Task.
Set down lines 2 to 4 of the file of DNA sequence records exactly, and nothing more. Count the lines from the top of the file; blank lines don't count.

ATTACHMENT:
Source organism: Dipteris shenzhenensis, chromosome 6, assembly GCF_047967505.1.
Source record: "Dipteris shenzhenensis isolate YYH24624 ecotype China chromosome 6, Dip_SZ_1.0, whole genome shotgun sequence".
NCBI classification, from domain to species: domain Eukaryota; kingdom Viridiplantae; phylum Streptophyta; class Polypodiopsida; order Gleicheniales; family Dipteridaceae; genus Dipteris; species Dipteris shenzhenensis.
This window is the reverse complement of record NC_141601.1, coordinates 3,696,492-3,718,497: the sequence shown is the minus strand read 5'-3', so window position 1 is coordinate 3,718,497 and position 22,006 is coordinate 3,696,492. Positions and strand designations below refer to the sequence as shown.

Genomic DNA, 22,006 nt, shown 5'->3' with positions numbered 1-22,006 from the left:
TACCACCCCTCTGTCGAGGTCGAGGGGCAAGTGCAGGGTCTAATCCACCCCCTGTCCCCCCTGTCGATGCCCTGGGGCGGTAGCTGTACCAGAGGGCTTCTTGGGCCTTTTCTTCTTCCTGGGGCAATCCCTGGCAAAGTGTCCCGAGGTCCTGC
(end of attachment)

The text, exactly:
Source record: "Dipteris shenzhenensis isolate YYH24624 ecotype China chromosome 6, Dip_SZ_1.0, whole genome shotgun sequence".
NCBI classification, from domain to species: domain Eukaryota; kingdom Viridiplantae; phylum Streptophyta; class Polypodiopsida; order Gleicheniales; family Dipteridaceae; genus Dipteris; species Dipteris shenzhenensis.
This window is the reverse complement of record NC_141601.1, coordinates 3,696,492-3,718,497: the sequence shown is the minus strand read 5'-3', so window position 1 is coordinate 3,718,497 and position 22,006 is coordinate 3,696,492. Positions and strand designations below refer to the sequence as shown.